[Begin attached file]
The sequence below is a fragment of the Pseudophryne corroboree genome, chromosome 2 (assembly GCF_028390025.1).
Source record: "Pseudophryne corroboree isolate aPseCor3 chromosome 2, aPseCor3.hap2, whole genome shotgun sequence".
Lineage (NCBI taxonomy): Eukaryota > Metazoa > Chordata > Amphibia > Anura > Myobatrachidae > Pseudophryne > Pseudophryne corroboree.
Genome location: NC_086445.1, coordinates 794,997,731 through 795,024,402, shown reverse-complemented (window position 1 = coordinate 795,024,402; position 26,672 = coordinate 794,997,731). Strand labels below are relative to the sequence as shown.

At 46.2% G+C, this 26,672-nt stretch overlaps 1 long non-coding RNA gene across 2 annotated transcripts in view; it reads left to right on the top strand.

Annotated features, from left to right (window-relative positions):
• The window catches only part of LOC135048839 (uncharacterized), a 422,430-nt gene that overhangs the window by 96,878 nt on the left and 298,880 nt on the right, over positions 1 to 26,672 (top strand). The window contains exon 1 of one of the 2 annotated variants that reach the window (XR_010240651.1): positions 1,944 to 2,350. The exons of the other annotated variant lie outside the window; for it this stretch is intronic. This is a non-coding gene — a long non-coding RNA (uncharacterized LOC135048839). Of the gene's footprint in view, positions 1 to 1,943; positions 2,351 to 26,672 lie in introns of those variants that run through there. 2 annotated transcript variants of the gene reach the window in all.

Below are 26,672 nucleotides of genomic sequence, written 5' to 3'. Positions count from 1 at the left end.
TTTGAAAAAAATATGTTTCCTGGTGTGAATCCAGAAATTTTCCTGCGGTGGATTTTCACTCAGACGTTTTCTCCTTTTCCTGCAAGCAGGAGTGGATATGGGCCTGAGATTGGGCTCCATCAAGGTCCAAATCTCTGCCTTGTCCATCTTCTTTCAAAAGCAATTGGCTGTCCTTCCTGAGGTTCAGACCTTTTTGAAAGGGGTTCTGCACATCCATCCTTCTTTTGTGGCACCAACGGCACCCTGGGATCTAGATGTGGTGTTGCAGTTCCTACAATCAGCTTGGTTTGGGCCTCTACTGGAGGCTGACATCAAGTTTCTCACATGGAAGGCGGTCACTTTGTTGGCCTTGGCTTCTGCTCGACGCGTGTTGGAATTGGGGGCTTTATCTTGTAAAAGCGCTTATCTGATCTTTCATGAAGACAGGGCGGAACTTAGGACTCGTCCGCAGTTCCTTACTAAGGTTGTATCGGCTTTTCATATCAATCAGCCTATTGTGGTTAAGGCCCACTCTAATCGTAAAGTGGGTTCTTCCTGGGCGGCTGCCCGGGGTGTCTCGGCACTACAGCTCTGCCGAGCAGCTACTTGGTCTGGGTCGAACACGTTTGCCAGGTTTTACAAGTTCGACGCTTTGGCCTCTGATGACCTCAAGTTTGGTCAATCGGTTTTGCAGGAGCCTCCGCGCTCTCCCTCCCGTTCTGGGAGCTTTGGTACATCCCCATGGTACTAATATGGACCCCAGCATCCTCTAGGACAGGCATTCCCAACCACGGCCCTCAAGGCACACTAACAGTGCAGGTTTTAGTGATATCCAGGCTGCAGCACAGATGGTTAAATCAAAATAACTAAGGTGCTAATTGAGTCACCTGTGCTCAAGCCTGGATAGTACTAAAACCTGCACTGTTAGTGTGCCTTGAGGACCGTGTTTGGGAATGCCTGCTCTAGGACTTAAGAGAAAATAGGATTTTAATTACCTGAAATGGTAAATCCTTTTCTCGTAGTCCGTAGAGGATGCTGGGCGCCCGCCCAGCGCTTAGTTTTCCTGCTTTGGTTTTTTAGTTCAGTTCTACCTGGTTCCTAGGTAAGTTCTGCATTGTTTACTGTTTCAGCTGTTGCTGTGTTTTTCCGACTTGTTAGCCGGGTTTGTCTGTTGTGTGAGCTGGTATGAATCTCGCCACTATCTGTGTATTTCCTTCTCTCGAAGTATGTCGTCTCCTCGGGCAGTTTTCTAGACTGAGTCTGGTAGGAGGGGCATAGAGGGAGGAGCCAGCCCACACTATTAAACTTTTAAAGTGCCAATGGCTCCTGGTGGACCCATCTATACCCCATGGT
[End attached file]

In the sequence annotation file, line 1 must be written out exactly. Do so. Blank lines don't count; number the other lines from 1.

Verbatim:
The sequence below is a fragment of the Pseudophryne corroboree genome, chromosome 2 (assembly GCF_028390025.1).